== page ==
From left to right, Philip May, British Prime Minister Theresa May, President Donald Trump and first lady Melania Trump pose outside No.10 Downing St on the second day of the American President's state visit to London on Tuesday. Photo by Hugo Philpott/UPI | License Photo
June 4 (UPI) -- U.S. President Donald Trump on Tuesday urged British Prime Minister Theresa May not to resign so they can get a trade deal done while crowds of protesters and a 20-foot baby Trump blimp took over central London.
Trump said he wants to reach a "very, very substantial trade deal" between the United States and Britain after Britain exits the European Union.
"I don't exactly know what your timing is, but stick around. Let's do this deal," Trump told May in a joint news conference. "It will be a very fair deal and I think that this is something that your folks want to do, my folks want to do, and we want to do and we're going to get it done."
May has been under fire after several unsuccessful attempts to get a Brexit deal passed in Parliament. She has announced her resignation as of Friday. The crowd chuckled as Trump pleaded with her to stay in office.
"It's a great pleasure to welcome leaders of so many world-class companies ... and, of course, our honored guest, President Trump, who knows a thing or two about business himself," May said.
When asked at the press conference to weigh in on Brexit, Trump said he believed it would pass all along, mainly because of immigration.
"I believe it would be good for the country, yes," Trump said.
May said it's critical that Parliament reach an agreement on Brexit as voters requested.
"We have a great deal. Sadly, the Labor Party and other [members of Parliament] have stopped us from delivering in that deal," May said. "Once we're out of the European Union we will be able to do what we've been talking about today and develop not just that free trade agreement but a broader economic partnership into the future."
The two world leaders also talked about their differing opinions on the Iran nuclear deal. May said it's clear they want to reach the same goal.
"We can also differ sometimes on how to confront the challenges we face. I've always talked openly with you, Donald, when we take a different approach. And you've done the same with me," May said. "Today we've discussed again the importance of our two nations working together to address Iran's destabilizing activity in the region and to ensure Tehran cannot acquire a nuclear weapon."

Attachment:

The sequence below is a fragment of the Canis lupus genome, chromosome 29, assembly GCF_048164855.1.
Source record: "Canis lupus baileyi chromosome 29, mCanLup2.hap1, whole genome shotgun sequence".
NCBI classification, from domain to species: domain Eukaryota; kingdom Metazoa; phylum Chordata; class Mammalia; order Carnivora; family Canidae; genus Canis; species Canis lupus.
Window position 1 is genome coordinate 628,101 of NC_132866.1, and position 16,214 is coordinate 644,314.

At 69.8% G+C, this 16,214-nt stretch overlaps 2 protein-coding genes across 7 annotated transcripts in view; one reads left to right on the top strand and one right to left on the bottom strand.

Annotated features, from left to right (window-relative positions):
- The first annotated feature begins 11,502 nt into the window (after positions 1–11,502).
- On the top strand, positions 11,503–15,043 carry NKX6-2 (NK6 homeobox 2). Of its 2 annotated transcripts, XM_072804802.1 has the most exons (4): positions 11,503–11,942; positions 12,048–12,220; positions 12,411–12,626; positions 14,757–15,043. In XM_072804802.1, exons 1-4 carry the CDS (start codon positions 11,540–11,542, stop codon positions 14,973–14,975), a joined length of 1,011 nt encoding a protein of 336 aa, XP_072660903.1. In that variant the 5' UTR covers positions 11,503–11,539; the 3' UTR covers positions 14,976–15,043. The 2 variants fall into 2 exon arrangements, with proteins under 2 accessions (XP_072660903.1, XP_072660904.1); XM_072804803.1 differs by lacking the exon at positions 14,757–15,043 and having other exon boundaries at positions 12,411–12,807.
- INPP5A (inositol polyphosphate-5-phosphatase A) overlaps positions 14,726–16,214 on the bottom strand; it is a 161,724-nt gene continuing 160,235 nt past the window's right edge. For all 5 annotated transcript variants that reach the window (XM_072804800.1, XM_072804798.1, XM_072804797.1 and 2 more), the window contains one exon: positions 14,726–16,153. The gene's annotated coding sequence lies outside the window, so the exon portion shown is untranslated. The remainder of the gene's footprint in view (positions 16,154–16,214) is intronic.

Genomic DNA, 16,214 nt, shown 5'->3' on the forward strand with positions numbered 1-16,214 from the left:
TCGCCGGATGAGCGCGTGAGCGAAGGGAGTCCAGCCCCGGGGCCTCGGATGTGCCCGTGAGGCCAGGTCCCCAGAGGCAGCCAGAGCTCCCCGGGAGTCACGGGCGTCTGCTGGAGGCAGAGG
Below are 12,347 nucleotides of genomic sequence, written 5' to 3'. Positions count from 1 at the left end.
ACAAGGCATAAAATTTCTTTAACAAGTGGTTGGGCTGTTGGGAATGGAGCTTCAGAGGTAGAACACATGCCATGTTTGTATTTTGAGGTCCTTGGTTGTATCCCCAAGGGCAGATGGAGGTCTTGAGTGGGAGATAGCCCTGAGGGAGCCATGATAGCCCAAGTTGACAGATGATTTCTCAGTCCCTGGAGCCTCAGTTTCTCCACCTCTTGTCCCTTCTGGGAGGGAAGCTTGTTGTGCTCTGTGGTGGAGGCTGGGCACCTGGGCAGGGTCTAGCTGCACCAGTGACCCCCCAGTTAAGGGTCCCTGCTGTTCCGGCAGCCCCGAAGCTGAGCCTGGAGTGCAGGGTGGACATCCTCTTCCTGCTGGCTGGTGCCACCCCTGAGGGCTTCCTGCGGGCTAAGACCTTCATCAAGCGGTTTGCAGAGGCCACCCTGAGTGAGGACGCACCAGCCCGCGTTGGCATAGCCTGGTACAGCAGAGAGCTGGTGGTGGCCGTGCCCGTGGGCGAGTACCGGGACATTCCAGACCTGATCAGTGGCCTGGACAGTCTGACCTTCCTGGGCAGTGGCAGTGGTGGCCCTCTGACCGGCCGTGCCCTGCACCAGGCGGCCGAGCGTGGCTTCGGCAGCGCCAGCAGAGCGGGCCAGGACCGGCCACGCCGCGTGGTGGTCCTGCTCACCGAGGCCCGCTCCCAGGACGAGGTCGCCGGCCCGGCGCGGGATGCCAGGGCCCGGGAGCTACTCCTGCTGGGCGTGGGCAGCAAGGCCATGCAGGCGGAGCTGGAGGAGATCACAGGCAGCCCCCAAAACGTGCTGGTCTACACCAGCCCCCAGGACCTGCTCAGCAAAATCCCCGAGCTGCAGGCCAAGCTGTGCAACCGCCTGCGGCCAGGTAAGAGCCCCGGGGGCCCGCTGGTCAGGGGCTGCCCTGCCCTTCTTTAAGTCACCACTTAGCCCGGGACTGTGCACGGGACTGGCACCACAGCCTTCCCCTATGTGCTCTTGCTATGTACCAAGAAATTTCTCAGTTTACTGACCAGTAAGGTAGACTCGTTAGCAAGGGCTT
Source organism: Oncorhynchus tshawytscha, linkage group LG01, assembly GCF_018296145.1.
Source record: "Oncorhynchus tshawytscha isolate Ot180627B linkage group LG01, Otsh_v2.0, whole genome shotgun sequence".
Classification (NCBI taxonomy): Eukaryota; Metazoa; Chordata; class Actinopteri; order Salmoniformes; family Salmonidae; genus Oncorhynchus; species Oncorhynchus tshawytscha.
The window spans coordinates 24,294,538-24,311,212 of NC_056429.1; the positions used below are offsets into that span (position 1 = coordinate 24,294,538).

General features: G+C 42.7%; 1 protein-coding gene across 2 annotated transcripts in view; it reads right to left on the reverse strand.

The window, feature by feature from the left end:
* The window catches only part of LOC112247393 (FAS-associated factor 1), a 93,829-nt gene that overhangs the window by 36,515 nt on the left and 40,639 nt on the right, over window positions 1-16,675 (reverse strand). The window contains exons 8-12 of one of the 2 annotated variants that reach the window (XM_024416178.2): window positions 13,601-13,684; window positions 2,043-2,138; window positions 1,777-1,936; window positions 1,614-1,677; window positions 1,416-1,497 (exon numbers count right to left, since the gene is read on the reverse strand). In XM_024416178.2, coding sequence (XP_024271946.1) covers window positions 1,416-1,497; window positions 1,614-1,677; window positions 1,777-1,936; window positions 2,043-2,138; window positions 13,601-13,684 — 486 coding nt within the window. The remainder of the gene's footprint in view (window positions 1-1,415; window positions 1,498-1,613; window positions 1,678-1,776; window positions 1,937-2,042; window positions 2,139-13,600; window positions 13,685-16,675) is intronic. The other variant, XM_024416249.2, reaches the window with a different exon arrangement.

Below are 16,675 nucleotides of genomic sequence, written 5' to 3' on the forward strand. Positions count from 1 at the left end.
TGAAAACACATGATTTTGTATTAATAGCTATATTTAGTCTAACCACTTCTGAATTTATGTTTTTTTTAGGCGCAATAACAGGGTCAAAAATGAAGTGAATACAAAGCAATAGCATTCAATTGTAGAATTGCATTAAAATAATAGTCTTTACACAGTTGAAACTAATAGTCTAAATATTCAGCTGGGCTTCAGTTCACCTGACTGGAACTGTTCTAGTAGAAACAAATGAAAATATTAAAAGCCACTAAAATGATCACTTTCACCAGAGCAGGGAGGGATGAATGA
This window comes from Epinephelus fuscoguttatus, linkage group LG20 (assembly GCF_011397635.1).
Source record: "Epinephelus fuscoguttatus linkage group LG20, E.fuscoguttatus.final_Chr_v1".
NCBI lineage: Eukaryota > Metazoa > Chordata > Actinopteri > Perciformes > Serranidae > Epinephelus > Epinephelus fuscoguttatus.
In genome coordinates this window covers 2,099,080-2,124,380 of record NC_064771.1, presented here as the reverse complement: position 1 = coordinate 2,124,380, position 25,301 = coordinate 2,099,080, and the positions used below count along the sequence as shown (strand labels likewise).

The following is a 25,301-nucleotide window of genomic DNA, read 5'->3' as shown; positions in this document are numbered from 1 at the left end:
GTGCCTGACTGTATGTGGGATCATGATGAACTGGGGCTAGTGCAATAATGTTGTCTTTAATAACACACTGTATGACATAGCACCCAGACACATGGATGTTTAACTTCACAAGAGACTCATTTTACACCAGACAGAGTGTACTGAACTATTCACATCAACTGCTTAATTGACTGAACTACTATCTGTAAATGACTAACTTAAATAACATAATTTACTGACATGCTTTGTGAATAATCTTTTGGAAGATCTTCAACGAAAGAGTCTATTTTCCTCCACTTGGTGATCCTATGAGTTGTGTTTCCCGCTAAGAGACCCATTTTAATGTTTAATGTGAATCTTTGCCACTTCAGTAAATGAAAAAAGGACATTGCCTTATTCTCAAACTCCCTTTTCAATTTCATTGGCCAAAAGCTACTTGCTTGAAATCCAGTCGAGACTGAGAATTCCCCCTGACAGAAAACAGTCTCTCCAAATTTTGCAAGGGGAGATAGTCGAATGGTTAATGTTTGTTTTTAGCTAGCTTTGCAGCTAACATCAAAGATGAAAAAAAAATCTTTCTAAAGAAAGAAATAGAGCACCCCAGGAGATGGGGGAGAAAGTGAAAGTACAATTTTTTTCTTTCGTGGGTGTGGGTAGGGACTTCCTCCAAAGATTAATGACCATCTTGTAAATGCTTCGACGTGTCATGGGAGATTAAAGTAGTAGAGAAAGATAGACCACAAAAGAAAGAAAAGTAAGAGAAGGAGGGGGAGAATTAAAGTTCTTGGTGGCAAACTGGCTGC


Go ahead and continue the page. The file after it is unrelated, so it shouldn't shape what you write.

On NATO, May said countries have pledged $100 billion in additional funding, a key criticism of Trump's on the alliance.
"They must fulfill their obligations," Trump said.
Trump, asked about his threat to levy tariffs on Mexico over immigration, said they will most likely go into effect next week.
"I think it's more likely that the tariffs go on ... Mexico shouldn't allow millions of people to try to enter our country and they could stop it very quickly," Trump said. "And if they won't, we're going to put tariffs on them."
Trump continued talks with May at her residence at 10 Downing St.
His U.K. visit was met with a large throng of protesters -- and the famous "baby blimp," a 20-foot balloon depicting Trump in a diaper -- at Parliament Square.
The protesters are following Trump wherever he goes in London and have vowed to bring the central part of the city to standstill.
While Trump and first lady Melania Trump attended a lavish state dinner with Queen Elizabeth II on Monday at Buckingham Palace, activists outside carried signs that read "Don't attack Iran" and "Trump out, Tories out."
Tuesday's protests, led by Together Against Trump, vowed to be even larger. Protesters rallied against what they call Trump's "divisive and hateful politics" against climate change, migrants rights, women's rights, LGBT rights and union rights.
Labor Party Leader Jeremy Corbyn was set to speak at the main protest.
"[It's] an opportunity to stand in solidarity with those he's attacked in America, around the world and in our own country," he tweeted Monday.
Corbyn criticized tweets from Trump Monday that insulted London Mayor Sadiq Khan as a "stone cold loser who should focus on crime in London." Khan had said it would be "un-British" to roll out the red carpet for Donald Trump."
Trump called Corbyn a "negative force" and said he declined the invitation to meet the British politician.
"I think people should look to do things correctly as opposed to criticize," Trump said.
Some protesters vowed to throw milkshakes at Trump if they could get close enough.
Trump was asked about the protesters but he said he mostly saw people cheering for him, saying he saw a small group of protesters.
"A lot of it is fake news, I hate to say," Trump said.
Monday night's state dinner included several members of the Trump and royal families, who celebrated with their national anthems and toasts of friendship.
Melania Trump wore an ivory silk crepe gown with silk tulle details by Dior Haute Couture, along with over-the-elbow white gloves. Her hair was pulled up in a chignon. Queen Elizabeth II wore a white dress with ruby and diamonds. Prince Charles, his wife Camilla Parker Bowles, Prince William and Kate Middleton and Trump's four adult children also attended.
On Wednesday, Trump will visit Portsmouth and France to commemorate the 75th anniversary of D-Day, which Trump called "history's most important battle."